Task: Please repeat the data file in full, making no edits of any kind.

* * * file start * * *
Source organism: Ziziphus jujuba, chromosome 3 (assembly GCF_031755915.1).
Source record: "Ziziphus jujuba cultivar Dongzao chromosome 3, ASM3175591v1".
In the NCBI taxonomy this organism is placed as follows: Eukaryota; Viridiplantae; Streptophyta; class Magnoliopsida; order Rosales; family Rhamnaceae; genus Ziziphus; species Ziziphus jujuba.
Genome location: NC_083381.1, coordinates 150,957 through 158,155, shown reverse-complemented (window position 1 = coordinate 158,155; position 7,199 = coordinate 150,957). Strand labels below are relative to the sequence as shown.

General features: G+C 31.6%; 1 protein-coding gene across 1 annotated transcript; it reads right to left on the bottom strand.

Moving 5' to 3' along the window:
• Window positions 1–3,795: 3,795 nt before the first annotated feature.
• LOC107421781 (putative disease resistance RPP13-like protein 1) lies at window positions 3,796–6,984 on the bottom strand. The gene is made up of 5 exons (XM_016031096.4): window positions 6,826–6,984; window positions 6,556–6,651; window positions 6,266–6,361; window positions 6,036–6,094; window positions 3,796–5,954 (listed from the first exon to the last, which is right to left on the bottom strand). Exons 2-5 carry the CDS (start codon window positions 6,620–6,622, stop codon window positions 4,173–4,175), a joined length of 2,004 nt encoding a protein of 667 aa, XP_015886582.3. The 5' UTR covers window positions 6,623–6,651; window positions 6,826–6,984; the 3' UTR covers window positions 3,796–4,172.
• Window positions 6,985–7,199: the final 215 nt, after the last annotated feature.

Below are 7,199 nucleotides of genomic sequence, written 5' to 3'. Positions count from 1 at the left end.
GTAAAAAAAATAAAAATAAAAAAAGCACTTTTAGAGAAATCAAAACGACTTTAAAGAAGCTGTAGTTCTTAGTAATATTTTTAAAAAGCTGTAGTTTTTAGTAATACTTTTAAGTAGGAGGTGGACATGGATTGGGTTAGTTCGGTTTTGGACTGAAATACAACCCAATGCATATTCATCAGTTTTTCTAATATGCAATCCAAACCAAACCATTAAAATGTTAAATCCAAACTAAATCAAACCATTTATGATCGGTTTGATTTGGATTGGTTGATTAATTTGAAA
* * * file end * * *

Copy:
Source organism: Ziziphus jujuba, chromosome 3 (assembly GCF_031755915.1).
Source record: "Ziziphus jujuba cultivar Dongzao chromosome 3, ASM3175591v1".
In the NCBI taxonomy this organism is placed as follows: Eukaryota; Viridiplantae; Streptophyta; class Magnoliopsida; order Rosales; family Rhamnaceae; genus Ziziphus; species Ziziphus jujuba.
Genome location: NC_083381.1, coordinates 150,957 through 158,155, shown reverse-complemented (window position 1 = coordinate 158,155; position 7,199 = coordinate 150,957). Strand labels below are relative to the sequence as shown.

General features: G+C 31.6%; 1 protein-coding gene across 1 annotated transcript; it reads right to left on the bottom strand.

Moving 5' to 3' along the window:
• Window positions 1–3,795: 3,795 nt before the first annotated feature.
• LOC107421781 (putative disease resistance RPP13-like protein 1) lies at window positions 3,796–6,984 on the bottom strand. The gene is made up of 5 exons (XM_016031096.4): window positions 6,826–6,984; window positions 6,556–6,651; window positions 6,266–6,361; window positions 6,036–6,094; window positions 3,796–5,954 (listed from the first exon to the last, which is right to left on the bottom strand). Exons 2-5 carry the CDS (start codon window positions 6,620–6,622, stop codon window positions 4,173–4,175), a joined length of 2,004 nt encoding a protein of 667 aa, XP_015886582.3. The 5' UTR covers window positions 6,623–6,651; window positions 6,826–6,984; the 3' UTR covers window positions 3,796–4,172.
• Window positions 6,985–7,199: the final 215 nt, after the last annotated feature.

Below are 7,199 nucleotides of genomic sequence, written 5' to 3'. Positions count from 1 at the left end.
GTAAAAAAAATAAAAATAAAAAAAGCACTTTTAGAGAAATCAAAACGACTTTAAAGAAGCTGTAGTTCTTAGTAATATTTTTAAAAAGCTGTAGTTTTTAGTAATACTTTTAAGTAGGAGGTGGACATGGATTGGGTTAGTTCGGTTTTGGACTGAAATACAACCCAATGCATATTCATCAGTTTTTCTAATATGCAATCCAAACCAAACCATTAAAATGTTAAATCCAAACTAAATCAAACCATTTATGATCGGTTTGATTTGGATTGGTTGATTAATTTGAAA